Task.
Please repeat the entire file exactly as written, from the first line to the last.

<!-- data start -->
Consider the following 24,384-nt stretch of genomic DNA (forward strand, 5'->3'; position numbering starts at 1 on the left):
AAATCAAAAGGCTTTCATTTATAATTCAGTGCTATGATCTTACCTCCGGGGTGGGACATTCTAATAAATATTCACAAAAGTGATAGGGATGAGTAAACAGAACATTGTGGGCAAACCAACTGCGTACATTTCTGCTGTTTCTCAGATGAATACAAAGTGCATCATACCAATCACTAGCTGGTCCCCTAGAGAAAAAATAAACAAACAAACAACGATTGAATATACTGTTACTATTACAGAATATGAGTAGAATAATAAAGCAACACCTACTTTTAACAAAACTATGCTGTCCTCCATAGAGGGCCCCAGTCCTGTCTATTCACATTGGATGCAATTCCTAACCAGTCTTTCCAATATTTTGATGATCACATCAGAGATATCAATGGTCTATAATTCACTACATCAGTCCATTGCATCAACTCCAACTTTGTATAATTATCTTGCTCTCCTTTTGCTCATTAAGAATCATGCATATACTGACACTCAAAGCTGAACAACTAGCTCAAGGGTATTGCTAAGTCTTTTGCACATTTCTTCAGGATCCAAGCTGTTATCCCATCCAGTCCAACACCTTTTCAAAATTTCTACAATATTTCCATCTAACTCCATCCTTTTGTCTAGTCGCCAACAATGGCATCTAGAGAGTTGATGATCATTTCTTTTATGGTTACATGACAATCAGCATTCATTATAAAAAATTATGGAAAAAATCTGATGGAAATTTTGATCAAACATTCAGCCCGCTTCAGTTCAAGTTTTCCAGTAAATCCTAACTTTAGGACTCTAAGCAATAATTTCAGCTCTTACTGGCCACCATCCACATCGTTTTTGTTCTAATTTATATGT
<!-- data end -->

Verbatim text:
Consider the following 24,384-nt stretch of genomic DNA (forward strand, 5'->3'; position numbering starts at 1 on the left):
AAATCAAAAGGCTTTCATTTATAATTCAGTGCTATGATCTTACCTCCGGGGTGGGACATTCTAATAAATATTCACAAAAGTGATAGGGATGAGTAAACAGAACATTGTGGGCAAACCAACTGCGTACATTTCTGCTGTTTCTCAGATGAATACAAAGTGCATCATACCAATCACTAGCTGGTCCCCTAGAGAAAAAATAAACAAACAAACAACGATTGAATATACTGTTACTATTACAGAATATGAGTAGAATAATAAAGCAACACCTACTTTTAACAAAACTATGCTGTCCTCCATAGAGGGCCCCAGTCCTGTCTATTCACATTGGATGCAATTCCTAACCAGTCTTTCCAATATTTTGATGATCACATCAGAGATATCAATGGTCTATAATTCACTACATCAGTCCATTGCATCAACTCCAACTTTGTATAATTATCTTGCTCTCCTTTTGCTCATTAAGAATCATGCATATACTGACACTCAAAGCTGAACAACTAGCTCAAGGGTATTGCTAAGTCTTTTGCACATTTCTTCAGGATCCAAGCTGTTATCCCATCCAGTCCAACACCTTTTCAAAATTTCTACAATATTTCCATCTAACTCCATCCTTTTGTCTAGTCGCCAACAATGGCATCTAGAGAGTTGATGATCATTTCTTTTATGGTTACATGACAATCAGCATTCATTATAAAAAATTATGGAAAAAATCTGATGGAAATTTTGATCAAACATTCAGCCCGCTTCAGTTCAAGTTTTCCAGTAAATCCTAACTTTAGGACTCTAAGCAATAATTTCAGCTCTTACTGGCCACCATCCACATCGTTTTTGTTCTAATTTATATGT